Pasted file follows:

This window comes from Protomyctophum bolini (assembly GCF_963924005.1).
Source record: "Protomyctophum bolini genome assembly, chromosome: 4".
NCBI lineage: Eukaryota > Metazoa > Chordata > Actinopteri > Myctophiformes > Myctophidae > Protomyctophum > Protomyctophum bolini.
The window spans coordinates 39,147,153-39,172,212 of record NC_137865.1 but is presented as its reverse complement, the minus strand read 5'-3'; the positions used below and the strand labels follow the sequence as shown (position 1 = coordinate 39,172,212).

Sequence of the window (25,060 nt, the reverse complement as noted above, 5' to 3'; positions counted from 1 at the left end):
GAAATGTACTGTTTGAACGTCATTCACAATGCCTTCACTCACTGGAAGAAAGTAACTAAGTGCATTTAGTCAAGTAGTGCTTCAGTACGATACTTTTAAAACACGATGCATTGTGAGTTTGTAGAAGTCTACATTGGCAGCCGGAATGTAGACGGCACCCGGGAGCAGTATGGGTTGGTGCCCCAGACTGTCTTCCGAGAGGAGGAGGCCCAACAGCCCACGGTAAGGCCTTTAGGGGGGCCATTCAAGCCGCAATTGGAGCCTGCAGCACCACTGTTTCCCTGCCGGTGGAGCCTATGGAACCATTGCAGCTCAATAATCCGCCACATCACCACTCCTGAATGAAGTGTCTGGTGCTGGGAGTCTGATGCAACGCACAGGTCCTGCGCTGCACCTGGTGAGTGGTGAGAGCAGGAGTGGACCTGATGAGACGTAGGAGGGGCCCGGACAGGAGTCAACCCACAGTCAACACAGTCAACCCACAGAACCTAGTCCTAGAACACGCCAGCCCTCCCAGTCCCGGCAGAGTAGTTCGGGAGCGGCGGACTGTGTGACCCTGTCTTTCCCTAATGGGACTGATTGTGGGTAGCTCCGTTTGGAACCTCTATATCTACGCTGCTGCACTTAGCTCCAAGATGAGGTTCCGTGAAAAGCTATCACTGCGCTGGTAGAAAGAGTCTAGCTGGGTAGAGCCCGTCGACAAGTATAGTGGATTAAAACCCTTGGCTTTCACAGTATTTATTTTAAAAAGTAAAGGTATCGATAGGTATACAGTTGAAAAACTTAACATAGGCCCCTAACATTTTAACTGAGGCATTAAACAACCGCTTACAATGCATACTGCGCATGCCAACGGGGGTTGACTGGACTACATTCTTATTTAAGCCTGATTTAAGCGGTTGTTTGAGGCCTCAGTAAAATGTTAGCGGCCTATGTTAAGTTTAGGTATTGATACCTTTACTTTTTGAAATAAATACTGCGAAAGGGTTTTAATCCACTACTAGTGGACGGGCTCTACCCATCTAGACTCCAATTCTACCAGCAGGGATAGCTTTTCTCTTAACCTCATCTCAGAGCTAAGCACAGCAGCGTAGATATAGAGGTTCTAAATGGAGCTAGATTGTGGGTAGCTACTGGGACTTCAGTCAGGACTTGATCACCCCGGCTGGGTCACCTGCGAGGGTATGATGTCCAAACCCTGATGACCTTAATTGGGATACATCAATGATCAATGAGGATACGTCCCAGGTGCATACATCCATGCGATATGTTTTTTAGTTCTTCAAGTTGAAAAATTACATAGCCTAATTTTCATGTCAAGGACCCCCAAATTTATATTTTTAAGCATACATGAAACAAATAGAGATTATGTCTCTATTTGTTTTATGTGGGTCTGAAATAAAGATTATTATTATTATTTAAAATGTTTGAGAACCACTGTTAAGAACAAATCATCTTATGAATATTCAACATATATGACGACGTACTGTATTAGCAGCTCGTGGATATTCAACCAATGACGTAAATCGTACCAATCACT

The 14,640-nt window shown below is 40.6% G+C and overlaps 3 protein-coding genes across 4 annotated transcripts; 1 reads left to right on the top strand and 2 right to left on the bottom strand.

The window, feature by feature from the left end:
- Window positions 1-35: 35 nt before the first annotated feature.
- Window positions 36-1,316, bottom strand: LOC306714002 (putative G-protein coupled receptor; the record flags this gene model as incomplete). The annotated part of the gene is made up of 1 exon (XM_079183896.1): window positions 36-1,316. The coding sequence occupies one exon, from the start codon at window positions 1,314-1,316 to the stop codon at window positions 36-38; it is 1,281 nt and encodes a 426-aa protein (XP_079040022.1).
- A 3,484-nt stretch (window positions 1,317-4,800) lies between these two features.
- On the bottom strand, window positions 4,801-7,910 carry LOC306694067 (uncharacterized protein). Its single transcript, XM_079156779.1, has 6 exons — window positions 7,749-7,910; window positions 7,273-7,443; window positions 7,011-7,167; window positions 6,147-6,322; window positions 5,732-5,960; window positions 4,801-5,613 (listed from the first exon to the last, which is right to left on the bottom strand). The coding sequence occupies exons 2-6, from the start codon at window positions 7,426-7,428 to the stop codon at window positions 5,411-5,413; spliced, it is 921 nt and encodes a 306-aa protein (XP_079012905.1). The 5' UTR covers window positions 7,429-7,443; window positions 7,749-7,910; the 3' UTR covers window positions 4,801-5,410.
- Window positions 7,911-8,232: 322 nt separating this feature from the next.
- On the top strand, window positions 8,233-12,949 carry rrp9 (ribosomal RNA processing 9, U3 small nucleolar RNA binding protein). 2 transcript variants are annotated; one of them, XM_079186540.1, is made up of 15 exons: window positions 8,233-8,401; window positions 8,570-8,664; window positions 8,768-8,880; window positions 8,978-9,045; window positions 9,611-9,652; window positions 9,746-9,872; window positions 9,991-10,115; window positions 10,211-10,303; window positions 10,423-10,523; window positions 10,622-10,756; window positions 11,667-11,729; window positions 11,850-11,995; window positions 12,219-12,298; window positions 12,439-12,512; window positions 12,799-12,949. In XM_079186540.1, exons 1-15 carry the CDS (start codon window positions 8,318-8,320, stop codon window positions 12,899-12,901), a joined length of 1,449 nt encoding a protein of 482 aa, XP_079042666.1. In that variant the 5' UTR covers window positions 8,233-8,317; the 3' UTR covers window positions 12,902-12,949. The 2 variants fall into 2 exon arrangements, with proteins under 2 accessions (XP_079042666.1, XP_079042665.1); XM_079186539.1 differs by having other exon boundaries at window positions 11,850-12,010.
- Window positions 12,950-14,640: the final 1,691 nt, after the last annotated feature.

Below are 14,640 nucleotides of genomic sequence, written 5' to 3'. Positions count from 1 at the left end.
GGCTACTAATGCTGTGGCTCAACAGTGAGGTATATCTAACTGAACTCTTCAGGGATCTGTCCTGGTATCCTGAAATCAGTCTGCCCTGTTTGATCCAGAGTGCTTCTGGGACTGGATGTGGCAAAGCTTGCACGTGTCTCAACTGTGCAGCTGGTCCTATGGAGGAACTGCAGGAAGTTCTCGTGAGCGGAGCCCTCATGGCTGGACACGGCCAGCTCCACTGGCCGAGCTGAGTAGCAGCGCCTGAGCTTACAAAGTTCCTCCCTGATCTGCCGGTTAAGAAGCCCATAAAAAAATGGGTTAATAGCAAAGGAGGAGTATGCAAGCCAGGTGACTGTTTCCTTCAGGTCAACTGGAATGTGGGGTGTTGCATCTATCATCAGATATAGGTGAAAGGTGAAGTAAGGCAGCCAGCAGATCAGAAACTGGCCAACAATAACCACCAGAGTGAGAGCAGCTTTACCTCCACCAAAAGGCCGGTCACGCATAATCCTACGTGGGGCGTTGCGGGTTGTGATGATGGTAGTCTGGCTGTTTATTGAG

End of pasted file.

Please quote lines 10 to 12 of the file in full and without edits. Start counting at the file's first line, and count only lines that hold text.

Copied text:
- Window positions 36-1,316, bottom strand: LOC306714002 (putative G-protein coupled receptor; the record flags this gene model as incomplete). The annotated part of the gene is made up of 1 exon (XM_079183896.1): window positions 36-1,316. The coding sequence occupies one exon, from the start codon at window positions 1,314-1,316 to the stop codon at window positions 36-38; it is 1,281 nt and encodes a 426-aa protein (XP_079040022.1).
- A 3,484-nt stretch (window positions 1,317-4,800) lies between these two features.
- On the bottom strand, window positions 4,801-7,910 carry LOC306694067 (uncharacterized protein). Its single transcript, XM_079156779.1, has 6 exons — window positions 7,749-7,910; window positions 7,273-7,443; window positions 7,011-7,167; window positions 6,147-6,322; window positions 5,732-5,960; window positions 4,801-5,613 (listed from the first exon to the last, which is right to left on the bottom strand). The coding sequence occupies exons 2-6, from the start codon at window positions 7,426-7,428 to the stop codon at window positions 5,411-5,413; spliced, it is 921 nt and encodes a 306-aa protein (XP_079012905.1). The 5' UTR covers window positions 7,429-7,443; window positions 7,749-7,910; the 3' UTR covers window positions 4,801-5,410.